Upon loading Watchtower, the immediate thought that springs to mind is "Cwor, this don't 'arf look like Chaos Engine" - and quite rightly so. The graphics certainly owe more than just a passing nod to the Renegade classic. However, after a few minutes playing you realise that Watchtower's contents is more akin to elderly titles such as Commando and Rambo, not to mention the Sensi classic, Cannon Fodder.
The game's creators have mercifully spared us of a twenty page plot, instead opting for the more easily digestible "You're one well-hard geeza up against the enemy army in its entirety" theme - and before you know it, you are off up the screen armed only with a pea-shooter and a handful of grenades.
The game itself is split into six missions, each with a different objective and a different setting (e.g. desert, enemy base, urban). The truth, however, is that the gameplay is pretty much unchanged throughout, with only graphical changes and the odd new enemy type making the different levels identifiable.
Whether you are on level two or five, you can bet your granny's space teeth that most of your time will be spent shooting hostile enemy soldiers and blowing up installations, tanks, aircraft, and... well, pretty much anything that will react to a well placed grenade really.
The aforementioned explosive apples come in limited supply, so creates and boxes must be blown open along the way as you search for fresh supplies and point-rewarding items. The programmers have obviously spent time perfecting their explosion graphics - and very nice they are too - but this is more than just a special effect, as it can also be exploited by the player. How? Well, let us just say that any enemy units near exploding items, er... 'fly away to meet their maker'. Hurrah!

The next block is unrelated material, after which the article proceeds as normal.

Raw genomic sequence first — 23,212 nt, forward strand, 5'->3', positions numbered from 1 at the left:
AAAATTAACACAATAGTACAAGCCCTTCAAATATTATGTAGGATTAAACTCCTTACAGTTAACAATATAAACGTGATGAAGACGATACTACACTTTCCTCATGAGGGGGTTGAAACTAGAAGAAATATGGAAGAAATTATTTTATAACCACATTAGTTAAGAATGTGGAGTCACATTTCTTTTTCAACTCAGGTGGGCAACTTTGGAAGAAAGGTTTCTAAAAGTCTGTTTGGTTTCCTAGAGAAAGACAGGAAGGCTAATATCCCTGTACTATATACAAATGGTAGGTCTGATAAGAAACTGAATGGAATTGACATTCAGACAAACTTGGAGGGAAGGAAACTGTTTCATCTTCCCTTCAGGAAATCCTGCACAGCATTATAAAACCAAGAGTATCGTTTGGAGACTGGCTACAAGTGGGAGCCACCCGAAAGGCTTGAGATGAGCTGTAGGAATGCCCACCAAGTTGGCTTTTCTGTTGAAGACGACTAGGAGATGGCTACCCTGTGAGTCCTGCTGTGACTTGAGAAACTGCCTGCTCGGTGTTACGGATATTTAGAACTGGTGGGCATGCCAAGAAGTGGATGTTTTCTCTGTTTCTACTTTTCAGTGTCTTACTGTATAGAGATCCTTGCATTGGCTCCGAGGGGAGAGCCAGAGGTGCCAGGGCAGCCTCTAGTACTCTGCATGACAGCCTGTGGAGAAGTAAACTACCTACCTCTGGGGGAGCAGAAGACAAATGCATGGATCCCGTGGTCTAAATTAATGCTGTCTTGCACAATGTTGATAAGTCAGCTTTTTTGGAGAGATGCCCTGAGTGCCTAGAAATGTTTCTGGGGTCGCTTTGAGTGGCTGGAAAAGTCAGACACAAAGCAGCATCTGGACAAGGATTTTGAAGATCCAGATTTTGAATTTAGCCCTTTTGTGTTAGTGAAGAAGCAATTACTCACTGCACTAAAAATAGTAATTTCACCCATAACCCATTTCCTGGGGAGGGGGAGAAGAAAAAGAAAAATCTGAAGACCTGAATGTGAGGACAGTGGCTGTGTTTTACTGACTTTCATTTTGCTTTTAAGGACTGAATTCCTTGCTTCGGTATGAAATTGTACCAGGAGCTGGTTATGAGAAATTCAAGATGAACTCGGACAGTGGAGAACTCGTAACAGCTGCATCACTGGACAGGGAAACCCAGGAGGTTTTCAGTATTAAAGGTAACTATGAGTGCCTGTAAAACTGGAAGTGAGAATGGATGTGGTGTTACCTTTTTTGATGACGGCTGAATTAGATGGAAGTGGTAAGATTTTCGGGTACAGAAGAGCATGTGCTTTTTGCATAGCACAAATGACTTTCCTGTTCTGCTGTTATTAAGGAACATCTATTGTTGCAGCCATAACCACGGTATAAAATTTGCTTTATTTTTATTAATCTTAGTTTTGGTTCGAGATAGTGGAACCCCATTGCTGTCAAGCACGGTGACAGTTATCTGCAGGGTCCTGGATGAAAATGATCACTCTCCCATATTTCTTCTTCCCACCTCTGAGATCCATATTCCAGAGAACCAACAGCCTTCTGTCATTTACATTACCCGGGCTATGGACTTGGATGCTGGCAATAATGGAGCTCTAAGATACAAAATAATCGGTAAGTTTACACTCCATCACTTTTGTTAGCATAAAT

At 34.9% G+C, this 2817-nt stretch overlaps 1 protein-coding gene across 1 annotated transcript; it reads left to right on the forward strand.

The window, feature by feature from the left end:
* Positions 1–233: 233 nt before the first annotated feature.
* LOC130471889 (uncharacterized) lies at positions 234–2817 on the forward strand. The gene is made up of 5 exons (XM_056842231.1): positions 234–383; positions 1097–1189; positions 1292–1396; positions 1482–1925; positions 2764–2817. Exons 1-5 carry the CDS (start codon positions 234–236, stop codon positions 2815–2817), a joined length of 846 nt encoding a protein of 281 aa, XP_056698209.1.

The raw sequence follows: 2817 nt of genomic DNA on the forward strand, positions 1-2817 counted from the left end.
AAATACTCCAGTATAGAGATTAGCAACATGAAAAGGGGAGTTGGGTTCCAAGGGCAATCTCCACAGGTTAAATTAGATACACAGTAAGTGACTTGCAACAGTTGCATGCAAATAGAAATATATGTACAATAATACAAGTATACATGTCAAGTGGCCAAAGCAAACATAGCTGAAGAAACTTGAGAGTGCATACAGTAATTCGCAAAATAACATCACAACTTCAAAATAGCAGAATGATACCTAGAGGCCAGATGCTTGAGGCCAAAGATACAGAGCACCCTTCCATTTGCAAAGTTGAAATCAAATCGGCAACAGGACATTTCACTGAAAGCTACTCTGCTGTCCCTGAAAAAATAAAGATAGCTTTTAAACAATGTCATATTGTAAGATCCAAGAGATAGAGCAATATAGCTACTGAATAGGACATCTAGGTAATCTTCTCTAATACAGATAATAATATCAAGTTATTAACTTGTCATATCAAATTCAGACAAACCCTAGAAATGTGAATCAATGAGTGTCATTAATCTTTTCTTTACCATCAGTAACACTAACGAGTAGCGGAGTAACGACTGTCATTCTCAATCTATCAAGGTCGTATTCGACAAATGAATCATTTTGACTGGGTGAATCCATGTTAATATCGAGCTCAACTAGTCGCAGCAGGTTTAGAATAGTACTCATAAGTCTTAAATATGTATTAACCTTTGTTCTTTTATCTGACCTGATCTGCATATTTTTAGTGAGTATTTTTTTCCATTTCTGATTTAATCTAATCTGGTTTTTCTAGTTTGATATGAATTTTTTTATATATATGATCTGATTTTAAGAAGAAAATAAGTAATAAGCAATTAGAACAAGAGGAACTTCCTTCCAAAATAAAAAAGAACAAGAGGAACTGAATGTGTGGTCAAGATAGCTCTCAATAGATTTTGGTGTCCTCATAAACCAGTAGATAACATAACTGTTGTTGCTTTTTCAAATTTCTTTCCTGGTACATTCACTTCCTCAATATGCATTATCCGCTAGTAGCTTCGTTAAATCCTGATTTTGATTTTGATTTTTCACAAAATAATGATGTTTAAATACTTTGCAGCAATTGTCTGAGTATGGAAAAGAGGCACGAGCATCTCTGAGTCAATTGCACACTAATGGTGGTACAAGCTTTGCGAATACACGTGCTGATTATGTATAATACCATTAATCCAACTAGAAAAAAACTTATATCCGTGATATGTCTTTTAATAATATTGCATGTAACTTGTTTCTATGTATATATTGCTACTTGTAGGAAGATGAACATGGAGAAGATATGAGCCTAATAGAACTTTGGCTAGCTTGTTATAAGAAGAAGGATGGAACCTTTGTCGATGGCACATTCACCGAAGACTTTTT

Guns, guns and more guns
As previously mentioned, the player starts off with a full compliment of grenades (the maximum allowed being nine) and the standard issue pistol, namely the Desert Eagle Magnum .44. Unfortunately, this has a fairly low damage rating, a pretty pathetic range, and a limited rate of fire, so you will need to find some crates as soon as possible and blow them apart in the hope of finding a better weapon.
There are a number of guns to be found, but due to weight, only one type of gun can be carried at any point. It is therefore down to the player to become familiar with each gun's attributes and on-screen appearance so that you do not accidentally swap, for instance, an M60 machine gun - with excellent range and rate of fire - for a rocker launcher that, while having the best range possible, can only fire one rocket at a time.
Other toys to play with include AK-47 Kalashnikov, Israeli UZI Sub-Machine gun, M16 Assault Rifle, Minigun, and a Flame Thrower with continuous flame and high damage - grrr! Of course, as well armed as you are, you can expect to encounter enemy soldiers with the same level of weaponry as yourself and what with you starting each new mission back with the pistol, well, let us just say that complacency is not advisable.
As well as engaging enemy troops, you can also expect to come up against some fairly serious military hardware in the form of tanks, supply trucks, and even bombers that fly across the screen dropping their deadly payload right on the old noddle. Fortunately, careful rationing of the ever-popular grenades will ensure that you are always in a position to reply to such challenges in kind.